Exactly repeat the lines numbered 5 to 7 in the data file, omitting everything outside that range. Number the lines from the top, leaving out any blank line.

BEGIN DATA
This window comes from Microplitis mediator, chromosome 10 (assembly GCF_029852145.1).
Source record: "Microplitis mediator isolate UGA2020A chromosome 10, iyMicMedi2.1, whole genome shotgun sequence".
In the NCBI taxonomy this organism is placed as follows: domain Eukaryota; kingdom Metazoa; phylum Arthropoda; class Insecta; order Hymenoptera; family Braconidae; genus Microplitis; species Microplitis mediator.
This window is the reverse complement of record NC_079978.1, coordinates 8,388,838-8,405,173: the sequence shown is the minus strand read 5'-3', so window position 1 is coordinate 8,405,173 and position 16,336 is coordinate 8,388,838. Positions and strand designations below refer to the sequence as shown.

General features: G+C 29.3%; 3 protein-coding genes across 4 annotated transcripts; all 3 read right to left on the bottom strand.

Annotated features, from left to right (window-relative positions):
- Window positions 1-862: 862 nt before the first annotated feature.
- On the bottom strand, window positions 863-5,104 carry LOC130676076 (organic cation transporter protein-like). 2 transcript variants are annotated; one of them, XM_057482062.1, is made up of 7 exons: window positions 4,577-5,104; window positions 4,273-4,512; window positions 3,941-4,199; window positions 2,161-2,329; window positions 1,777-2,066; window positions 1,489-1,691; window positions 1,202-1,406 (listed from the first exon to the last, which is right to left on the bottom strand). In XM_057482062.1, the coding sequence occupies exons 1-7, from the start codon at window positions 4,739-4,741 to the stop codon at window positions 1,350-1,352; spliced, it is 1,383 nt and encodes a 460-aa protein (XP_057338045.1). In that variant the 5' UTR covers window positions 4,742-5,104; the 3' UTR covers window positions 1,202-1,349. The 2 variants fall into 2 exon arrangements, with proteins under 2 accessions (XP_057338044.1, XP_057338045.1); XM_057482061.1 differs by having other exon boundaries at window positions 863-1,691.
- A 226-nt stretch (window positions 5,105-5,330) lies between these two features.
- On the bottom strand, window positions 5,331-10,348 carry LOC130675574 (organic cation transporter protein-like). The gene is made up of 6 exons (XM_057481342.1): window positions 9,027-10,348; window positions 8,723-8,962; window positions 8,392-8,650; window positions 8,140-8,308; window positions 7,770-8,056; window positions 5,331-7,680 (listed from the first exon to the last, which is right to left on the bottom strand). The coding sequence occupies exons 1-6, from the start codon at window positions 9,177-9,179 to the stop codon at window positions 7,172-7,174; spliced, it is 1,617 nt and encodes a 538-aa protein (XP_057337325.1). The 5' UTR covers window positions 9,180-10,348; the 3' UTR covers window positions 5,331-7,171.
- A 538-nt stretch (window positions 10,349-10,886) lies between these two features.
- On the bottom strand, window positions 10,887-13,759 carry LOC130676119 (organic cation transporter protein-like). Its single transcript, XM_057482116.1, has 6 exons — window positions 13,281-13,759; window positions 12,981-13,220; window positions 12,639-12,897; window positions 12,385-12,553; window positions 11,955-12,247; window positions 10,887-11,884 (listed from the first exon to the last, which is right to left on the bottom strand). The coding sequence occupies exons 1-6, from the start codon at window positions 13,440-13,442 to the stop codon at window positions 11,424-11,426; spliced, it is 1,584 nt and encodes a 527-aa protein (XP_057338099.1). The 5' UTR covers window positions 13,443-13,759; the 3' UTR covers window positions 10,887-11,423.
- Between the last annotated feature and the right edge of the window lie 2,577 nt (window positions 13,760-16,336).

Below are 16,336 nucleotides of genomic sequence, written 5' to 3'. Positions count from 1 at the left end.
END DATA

General features: G+C 29.3%; 3 protein-coding genes across 4 annotated transcripts; all 3 read right to left on the bottom strand.

Annotated features, from left to right (window-relative positions):
- Window positions 1-862: 862 nt before the first annotated feature.